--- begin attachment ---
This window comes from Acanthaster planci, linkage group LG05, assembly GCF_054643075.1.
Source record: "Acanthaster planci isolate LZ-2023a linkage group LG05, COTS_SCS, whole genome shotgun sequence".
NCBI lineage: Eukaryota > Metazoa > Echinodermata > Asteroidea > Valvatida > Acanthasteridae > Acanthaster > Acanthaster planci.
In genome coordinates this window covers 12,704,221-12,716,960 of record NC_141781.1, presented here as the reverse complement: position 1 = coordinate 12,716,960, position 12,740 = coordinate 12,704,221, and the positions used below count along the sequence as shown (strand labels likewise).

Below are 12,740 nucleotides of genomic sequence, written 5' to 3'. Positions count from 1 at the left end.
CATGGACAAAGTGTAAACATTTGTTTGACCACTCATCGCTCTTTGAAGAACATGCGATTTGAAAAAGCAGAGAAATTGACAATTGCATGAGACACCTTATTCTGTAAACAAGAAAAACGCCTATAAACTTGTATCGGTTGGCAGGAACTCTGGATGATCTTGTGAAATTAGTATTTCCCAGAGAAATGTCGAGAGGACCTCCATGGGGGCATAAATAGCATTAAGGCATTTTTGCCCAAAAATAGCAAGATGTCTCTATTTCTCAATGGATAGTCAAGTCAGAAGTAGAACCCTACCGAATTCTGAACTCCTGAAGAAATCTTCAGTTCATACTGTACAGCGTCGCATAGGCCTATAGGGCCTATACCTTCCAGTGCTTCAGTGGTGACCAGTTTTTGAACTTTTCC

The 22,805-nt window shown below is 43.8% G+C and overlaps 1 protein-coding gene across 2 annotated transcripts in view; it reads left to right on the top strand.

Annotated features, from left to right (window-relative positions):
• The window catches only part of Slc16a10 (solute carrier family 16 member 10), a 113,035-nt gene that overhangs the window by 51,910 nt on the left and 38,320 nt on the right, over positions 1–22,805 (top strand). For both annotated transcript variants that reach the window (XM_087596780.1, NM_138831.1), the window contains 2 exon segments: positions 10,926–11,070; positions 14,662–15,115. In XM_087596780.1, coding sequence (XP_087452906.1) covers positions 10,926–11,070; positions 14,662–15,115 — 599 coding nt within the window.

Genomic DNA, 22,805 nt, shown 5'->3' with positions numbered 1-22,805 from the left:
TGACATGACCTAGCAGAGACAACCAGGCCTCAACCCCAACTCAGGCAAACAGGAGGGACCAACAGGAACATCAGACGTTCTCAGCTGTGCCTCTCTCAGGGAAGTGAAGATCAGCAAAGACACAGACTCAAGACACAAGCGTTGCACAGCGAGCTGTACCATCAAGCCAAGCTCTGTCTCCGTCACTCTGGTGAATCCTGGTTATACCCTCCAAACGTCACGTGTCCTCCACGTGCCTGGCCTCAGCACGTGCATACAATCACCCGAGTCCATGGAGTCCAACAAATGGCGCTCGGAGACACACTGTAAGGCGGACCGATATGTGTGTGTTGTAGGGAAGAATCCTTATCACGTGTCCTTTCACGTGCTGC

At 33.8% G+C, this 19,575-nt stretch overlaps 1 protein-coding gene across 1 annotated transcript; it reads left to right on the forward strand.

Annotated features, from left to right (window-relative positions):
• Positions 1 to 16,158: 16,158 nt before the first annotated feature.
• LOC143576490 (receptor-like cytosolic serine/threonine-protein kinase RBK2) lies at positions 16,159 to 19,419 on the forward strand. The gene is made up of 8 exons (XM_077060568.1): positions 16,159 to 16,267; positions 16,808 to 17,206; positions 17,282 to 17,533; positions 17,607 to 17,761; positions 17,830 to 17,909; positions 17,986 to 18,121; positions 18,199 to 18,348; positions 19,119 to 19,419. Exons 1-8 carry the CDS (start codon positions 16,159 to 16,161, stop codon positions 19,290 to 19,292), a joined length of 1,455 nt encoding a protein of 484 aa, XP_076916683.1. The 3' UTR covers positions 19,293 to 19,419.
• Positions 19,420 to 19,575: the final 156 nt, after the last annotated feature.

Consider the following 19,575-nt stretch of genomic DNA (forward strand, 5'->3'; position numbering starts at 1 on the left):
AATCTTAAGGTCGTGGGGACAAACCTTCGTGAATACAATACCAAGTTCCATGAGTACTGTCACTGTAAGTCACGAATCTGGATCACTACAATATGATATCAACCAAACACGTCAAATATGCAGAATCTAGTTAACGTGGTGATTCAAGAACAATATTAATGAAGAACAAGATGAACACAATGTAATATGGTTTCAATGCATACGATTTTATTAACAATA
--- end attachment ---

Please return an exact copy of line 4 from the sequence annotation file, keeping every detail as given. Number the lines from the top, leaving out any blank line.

In genome coordinates this window covers 12,704,221-12,716,960 of record NC_141781.1, presented here as the reverse complement: position 1 = coordinate 12,716,960, position 12,740 = coordinate 12,704,221, and the positions used below count along the sequence as shown (strand labels likewise).